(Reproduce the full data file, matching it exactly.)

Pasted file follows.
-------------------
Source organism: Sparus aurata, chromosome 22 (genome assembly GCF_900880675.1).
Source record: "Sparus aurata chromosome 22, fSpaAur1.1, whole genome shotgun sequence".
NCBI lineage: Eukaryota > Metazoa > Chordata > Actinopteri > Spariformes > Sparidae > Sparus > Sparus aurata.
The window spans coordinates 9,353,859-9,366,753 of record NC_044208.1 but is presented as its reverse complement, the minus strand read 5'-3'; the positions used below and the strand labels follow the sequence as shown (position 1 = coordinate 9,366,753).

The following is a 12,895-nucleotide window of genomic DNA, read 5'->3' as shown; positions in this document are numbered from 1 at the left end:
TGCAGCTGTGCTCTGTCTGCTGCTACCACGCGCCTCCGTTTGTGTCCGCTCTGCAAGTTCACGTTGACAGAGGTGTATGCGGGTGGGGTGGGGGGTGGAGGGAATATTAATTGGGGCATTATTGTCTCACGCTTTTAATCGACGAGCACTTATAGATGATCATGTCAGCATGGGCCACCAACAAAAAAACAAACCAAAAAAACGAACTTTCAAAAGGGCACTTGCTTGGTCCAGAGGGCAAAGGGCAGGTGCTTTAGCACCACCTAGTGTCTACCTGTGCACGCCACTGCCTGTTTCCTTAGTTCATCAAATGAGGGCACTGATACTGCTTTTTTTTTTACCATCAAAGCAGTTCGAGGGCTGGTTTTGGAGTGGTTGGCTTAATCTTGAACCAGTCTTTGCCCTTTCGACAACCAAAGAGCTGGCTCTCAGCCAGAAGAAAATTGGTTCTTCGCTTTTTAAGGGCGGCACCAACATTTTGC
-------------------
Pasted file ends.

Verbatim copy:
Source organism: Sparus aurata, chromosome 22 (genome assembly GCF_900880675.1).
Source record: "Sparus aurata chromosome 22, fSpaAur1.1, whole genome shotgun sequence".
NCBI lineage: Eukaryota > Metazoa > Chordata > Actinopteri > Spariformes > Sparidae > Sparus > Sparus aurata.
The window spans coordinates 9,353,859-9,366,753 of record NC_044208.1 but is presented as its reverse complement, the minus strand read 5'-3'; the positions used below and the strand labels follow the sequence as shown (position 1 = coordinate 9,366,753).

The following is a 12,895-nucleotide window of genomic DNA, read 5'->3' as shown; positions in this document are numbered from 1 at the left end:
TGCAGCTGTGCTCTGTCTGCTGCTACCACGCGCCTCCGTTTGTGTCCGCTCTGCAAGTTCACGTTGACAGAGGTGTATGCGGGTGGGGTGGGGGGTGGAGGGAATATTAATTGGGGCATTATTGTCTCACGCTTTTAATCGACGAGCACTTATAGATGATCATGTCAGCATGGGCCACCAACAAAAAAACAAACCAAAAAAACGAACTTTCAAAAGGGCACTTGCTTGGTCCAGAGGGCAAAGGGCAGGTGCTTTAGCACCACCTAGTGTCTACCTGTGCACGCCACTGCCTGTTTCCTTAGTTCATCAAATGAGGGCACTGATACTGCTTTTTTTTTTACCATCAAAGCAGTTCGAGGGCTGGTTTTGGAGTGGTTGGCTTAATCTTGAACCAGTCTTTGCCCTTTCGACAACCAAAGAGCTGGCTCTCAGCCAGAAGAAAATTGGTTCTTCGCTTTTTAAGGGCGGCACCAACATTTTGC